Trump Administration Left Trio of Florida Lawmakers in Dark on New Cuba Rules

Rubio, Ros-Lehtinen, Diaz-Balart blame 'bureaucrats' for preventing Trump from fulfilling promised Cuba policy

Sen. Marco Rubio / Getty Images

BY:

A trio of Cuban-American lawmakers representing Miami was not told in advance about long-awaited regulations restricting U.S. business and travel in Cuba, according to GOP congressional sources.

The lawmakers, Sen. Marco Rubio and Reps. Ileana Ros-Lehtinen and Mario Diaz-Balart, all Florida Republicans and strong public champions of President Trump's more limited Cuba policy, suspected they were being left out of discussions or briefings on the regulations because they would wind up not being as strong as President Trump had promised them earlier this year.

The State, Treasury, and Commerce Departments, which wrote the new rules, never briefed these members of Congress, and lawmakers ended up having to hear the new rules were coming out Wednesday morning from reporters, the sources told the Washington Free Beacon.

The lack of foreknowledge is a marked shift from months earlier, when the White House brought the lawmakers into the fold and they endorsed Trump's efforts to roll back some of the Obama administration's new détente with Havana at a June event in Miami's Little Havana.

The trio of lawmakers issued statements late Wednesday ranging from mild disappointment to strong dissatisfaction and blaming State Department "bureaucrats" from preventing Trump from going farther. They argued the new regulations preserved too many special carve-outs for certain Cuba military-controlled hotels and existing travel plans.

"The regulatory changes announced today by Treasury and Commerce begin to implement President Trump's 2017 policy for enforcing U.S. sanctions law against the Castro regime," Rubio said. "Unfortunately, however, bureaucrats in the State Department who oppose the president's Cuba policy refused to fully implement it when they omitted from the Cuba Restricted List several entities and sub-entities that are controlled by or act on behalf of the Cuban military, intelligence, or security services."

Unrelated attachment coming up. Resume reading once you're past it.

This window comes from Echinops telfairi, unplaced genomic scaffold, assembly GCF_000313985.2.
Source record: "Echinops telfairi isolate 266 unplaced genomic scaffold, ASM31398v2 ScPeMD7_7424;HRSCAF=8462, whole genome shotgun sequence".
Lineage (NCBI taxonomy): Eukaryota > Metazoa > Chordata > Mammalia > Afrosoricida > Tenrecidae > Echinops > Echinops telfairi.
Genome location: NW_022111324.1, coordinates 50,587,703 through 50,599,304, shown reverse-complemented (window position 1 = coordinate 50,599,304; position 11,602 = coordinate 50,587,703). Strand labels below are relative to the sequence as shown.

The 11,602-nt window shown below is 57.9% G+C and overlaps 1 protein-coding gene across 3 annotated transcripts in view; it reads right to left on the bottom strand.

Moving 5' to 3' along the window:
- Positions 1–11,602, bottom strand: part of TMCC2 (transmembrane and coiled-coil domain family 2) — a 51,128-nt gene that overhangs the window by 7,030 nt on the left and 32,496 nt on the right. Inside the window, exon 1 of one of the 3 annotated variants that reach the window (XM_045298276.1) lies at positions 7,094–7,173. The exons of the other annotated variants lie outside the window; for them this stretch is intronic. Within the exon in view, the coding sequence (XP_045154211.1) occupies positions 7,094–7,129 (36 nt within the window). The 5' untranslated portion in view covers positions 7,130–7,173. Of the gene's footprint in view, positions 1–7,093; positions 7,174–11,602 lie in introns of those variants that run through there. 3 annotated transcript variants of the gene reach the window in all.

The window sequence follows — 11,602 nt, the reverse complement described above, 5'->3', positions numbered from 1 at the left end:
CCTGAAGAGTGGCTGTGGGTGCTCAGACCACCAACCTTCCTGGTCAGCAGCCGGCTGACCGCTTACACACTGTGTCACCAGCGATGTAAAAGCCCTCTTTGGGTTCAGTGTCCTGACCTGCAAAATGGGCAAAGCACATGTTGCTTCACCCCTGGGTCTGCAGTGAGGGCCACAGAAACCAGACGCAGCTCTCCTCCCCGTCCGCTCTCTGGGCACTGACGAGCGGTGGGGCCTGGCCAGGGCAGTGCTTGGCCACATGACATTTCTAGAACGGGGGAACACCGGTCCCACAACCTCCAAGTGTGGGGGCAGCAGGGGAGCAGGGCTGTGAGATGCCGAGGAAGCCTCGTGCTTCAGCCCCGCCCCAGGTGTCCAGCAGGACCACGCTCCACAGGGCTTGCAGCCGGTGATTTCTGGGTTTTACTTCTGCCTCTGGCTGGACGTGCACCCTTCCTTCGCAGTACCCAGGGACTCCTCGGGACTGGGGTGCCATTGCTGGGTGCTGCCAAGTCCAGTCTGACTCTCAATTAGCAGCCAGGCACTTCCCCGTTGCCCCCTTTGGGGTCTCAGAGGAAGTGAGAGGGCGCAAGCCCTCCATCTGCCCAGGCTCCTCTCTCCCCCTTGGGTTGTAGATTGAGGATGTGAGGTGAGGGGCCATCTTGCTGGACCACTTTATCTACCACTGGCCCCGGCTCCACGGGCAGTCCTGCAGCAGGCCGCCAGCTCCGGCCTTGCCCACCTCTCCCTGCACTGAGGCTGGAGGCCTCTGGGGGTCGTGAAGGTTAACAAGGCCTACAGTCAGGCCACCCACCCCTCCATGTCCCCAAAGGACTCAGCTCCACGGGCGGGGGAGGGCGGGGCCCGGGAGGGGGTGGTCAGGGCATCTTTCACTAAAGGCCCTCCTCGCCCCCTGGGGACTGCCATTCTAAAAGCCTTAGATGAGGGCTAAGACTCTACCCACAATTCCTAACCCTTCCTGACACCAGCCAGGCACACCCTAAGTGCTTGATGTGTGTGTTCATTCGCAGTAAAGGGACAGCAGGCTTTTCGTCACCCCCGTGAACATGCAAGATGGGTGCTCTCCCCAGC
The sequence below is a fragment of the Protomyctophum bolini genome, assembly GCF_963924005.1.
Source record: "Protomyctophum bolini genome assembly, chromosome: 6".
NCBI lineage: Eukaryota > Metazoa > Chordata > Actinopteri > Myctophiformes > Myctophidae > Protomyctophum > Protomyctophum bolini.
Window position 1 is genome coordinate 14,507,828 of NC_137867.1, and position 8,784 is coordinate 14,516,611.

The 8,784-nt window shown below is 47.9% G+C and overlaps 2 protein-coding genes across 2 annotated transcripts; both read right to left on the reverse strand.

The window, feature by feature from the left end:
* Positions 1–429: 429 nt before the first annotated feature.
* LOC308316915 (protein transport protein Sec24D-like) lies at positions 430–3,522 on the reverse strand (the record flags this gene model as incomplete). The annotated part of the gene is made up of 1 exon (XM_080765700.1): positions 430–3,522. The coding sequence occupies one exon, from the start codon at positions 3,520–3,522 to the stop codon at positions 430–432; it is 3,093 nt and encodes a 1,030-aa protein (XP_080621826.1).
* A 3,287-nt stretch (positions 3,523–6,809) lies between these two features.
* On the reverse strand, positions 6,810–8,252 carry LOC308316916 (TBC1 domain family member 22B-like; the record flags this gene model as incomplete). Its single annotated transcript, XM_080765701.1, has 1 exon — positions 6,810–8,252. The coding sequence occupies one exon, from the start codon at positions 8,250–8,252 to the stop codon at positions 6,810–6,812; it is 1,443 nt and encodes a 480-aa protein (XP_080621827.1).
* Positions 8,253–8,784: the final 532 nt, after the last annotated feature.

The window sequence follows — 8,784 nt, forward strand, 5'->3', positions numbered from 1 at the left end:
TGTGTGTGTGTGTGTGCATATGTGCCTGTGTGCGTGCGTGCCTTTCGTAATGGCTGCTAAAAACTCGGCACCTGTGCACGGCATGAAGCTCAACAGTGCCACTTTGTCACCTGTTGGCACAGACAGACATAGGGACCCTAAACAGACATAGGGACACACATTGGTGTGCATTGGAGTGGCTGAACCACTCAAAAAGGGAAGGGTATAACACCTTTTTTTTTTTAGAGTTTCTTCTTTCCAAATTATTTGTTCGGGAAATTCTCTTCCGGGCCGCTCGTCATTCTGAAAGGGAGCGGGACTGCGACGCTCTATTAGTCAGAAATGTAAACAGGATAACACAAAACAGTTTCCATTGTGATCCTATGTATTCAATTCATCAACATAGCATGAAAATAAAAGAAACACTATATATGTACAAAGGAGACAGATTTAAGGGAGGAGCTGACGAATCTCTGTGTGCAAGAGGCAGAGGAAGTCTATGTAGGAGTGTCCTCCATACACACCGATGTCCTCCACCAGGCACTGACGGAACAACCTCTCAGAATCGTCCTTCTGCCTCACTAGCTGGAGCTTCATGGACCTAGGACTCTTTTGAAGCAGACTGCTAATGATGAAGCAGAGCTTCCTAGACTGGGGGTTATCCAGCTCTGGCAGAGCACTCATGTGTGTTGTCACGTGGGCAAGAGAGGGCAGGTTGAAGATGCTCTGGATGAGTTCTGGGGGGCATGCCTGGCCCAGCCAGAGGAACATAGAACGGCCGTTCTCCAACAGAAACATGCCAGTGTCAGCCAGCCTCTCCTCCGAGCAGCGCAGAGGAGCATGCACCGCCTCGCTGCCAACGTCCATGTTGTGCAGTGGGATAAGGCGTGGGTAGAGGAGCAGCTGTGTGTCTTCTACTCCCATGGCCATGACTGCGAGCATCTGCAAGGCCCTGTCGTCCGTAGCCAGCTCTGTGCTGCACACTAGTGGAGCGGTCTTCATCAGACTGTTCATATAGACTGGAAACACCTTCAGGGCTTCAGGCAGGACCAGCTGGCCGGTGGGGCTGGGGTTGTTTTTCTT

Rubio specifically pointed to the Gran Caribe Hotel Group and Cubanacan, two hotels operated by Cuban tourism companies.

"I am confident that this effort by some in the State Department to undermine the president's directive will be addressed," he added.

In addition, the new listed of prohibited hotels and companies does not include the Four Point by Sheraton in Havana.

Marriott International was the U.S. company that stood to lose the most money if Trump included its only existing hotel in Cuba on the restricted list.

The Obama administration granted Starwood, a Marriott subsidiary, a multi-year license with the Cuban military in 2016 to operate a hotel in Havana. Other Starwood deals involve Cuban hotels operated by the Castro government, not the military, but work on those hotels has been delayed.

Ros-Lehtinen, a senior member of the House Foreign Affairs Committee, and its former chair, started out fairly positive about the new regulations, calling them "a positive step forward." She then pivoted to say the new Trump rules still leave "much to be desired as many of the dangerous and disastrous regulations put forth during the Obama administration unfortunately remain intact."

"The carve-outs in the regulations and the acceptance of this false narrative of a Cuban private sector are disappointing," she said. "As the administration is examining blocking the sale of planes to Iran, it should have a uniform policy against these rogue regimes."